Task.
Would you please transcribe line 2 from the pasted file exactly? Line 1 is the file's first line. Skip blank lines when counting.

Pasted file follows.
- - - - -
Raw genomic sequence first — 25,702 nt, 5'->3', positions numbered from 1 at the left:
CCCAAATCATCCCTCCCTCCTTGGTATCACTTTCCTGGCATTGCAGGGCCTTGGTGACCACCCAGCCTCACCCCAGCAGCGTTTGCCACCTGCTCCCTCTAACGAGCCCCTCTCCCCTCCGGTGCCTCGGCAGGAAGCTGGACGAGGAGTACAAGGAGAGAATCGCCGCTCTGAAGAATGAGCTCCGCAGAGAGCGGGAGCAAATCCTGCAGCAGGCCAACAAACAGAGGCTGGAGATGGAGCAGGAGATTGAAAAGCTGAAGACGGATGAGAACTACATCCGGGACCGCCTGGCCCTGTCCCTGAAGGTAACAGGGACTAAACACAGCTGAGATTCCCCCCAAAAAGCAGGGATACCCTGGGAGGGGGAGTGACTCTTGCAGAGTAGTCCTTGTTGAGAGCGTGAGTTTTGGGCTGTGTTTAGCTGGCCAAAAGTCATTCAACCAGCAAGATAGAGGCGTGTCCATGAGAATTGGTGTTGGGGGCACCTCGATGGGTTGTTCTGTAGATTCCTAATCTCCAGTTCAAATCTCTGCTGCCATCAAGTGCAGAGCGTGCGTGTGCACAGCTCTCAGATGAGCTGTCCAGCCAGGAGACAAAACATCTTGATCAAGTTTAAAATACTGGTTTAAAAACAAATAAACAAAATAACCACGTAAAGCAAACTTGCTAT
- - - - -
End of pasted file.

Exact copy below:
CCCAAATCATCCCTCCCTCCTTGGTATCACTTTCCTGGCATTGCAGGGCCTTGGTGACCACCCAGCCTCACCCCAGCAGCGTTTGCCACCTGCTCCCTCTAACGAGCCCCTCTCCCCTCCGGTGCCTCGGCAGGAAGCTGGACGAGGAGTACAAGGAGAGAATCGCCGCTCTGAAGAATGAGCTCCGCAGAGAGCGGGAGCAAATCCTGCAGCAGGCCAACAAACAGAGGCTGGAGATGGAGCAGGAGATTGAAAAGCTGAAGACGGATGAGAACTACATCCGGGACCGCCTGGCCCTGTCCCTGAAGGTAACAGGGACTAAACACAGCTGAGATTCCCCCCAAAAAGCAGGGATACCCTGGGAGGGGGAGTGACTCTTGCAGAGTAGTCCTTGTTGAGAGCGTGAGTTTTGGGCTGTGTTTAGCTGGCCAAAAGTCATTCAACCAGCAAGATAGAGGCGTGTCCATGAGAATTGGTGTTGGGGGCACCTCGATGGGTTGTTCTGTAGATTCCTAATCTCCAGTTCAAATCTCTGCTGCCATCAAGTGCAGAGCGTGCGTGTGCACAGCTCTCAGATGAGCTGTCCAGCCAGGAGACAAAACATCTTGATCAAGTTTAAAATACTGGTTTAAAAACAAATAAACAAAATAACCACGTAAAGCAAACTTGCTAT